Laundry lists seldom include things like child services and family planning, but that may change once the South Memphis Alliance opens its laundromat this April.
The latest undertaking of the South Memphis Alliance (SMA), a nonprofit that helps struggling inner-city families, is the construction of a full-service community laundromat in the heart of Soulsville that will double as a clearinghouse for information on Department of Child Services (DCS) programs and services offered by SMA.
SMA primarily focuses on helping youth in foster care and families in crisis through programs that help young adults transitioning out of foster care, pregnant teens who are or were in foster care, and kids who are trying to avoid alcohol, drugs, and HIV infection.
SMA was founded as an outreach program through various neighborhood associations in South Memphis in 2000, but it has flourished into a nonprofit organization centered on helping struggling families in South Memphis.
"What we were originally doing was working with local neighborhood associations so everything could be organized and we could get our message out," said Reginald Milton, founder and executive director of SMA. "But it didn't quite work that way. It was really challenging trying to get people to respond."
After working with neighborhood associations in South Memphis for five years, SMA moved into a building on South Bellevue, next door to a laundromat. SMA development manager Shelley Thomas said members of SMA began to interact with people at the laundromat, handing out pamphlets as well as giving them the change needed to use the machines. When rumors circulated that the laundromat was going to be sold, Milton saw an opportunity.
"The laundromat had been there for about 20 years," Milton said. "The owner was about to sell it, and he wanted to turn it into a nightclub. We didn't think that was going to work for the community. After all, a laundromat is one of the base things that a community needs."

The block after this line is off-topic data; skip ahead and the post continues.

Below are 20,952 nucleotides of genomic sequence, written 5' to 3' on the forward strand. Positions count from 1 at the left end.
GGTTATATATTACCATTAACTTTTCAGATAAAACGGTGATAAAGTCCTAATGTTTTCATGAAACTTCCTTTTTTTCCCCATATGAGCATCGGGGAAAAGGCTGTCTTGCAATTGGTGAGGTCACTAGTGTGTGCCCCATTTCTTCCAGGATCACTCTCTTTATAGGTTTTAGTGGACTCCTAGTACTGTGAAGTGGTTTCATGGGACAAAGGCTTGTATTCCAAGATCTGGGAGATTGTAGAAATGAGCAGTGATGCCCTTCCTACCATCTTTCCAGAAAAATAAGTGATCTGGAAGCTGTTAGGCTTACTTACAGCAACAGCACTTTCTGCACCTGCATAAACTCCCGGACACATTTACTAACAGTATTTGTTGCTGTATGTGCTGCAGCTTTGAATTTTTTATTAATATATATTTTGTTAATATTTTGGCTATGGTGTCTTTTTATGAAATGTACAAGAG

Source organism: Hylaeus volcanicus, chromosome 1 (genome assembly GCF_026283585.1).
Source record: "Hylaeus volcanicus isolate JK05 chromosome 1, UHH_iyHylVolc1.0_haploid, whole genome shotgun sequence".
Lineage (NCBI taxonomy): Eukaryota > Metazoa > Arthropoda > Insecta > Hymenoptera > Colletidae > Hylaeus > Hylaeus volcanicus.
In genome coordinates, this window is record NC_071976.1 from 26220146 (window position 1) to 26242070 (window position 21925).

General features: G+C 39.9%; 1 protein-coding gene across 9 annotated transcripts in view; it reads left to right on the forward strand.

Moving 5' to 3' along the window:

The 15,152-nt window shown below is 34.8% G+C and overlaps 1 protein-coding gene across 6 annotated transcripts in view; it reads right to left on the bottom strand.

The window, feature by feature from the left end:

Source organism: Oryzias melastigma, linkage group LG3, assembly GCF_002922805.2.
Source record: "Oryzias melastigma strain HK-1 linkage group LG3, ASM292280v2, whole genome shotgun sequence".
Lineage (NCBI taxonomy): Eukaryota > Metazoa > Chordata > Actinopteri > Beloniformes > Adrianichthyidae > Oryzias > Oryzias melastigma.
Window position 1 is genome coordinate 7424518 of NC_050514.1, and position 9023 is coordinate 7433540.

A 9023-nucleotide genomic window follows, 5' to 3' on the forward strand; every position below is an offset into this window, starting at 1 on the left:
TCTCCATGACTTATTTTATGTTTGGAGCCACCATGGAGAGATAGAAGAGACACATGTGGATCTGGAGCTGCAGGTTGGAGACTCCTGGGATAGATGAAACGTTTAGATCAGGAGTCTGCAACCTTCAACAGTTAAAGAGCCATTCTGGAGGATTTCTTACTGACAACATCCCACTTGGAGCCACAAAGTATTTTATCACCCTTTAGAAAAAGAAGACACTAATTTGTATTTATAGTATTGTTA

Milton said that DCS had come to the SMA asking for help reaching out to families. Milton saw the laundromat as a possible solution to help DCS reach those families, and after receiving funding from the Assisi Foundation and the city of Memphis, a plan was put into action.
"We realized that people using the laundromat are just sitting around for at least an hour," Milton said.
"The problem DCS had was that they couldn't reach people until they were on the emergency radar screen. How do you reach people who don't know they need services?" Milton asked. "So when we came up with the idea for the laundromat, it just worked in every possible way. Here we have people who have free time. They're in a good mood, and they have to come back on a regular basis. The biggest part of prevention is repetition."
With the opening of the SMA laundromat drawing near, Thomas and Milton already have their sights set on other buildings in the community, including the Reed Brothers Dairy Plant across the street from the laundromat. They want to build a family services facility there. Fund-raising for the dairy plant has already begun, and Milton estimates the funding will cost around $4.5 million.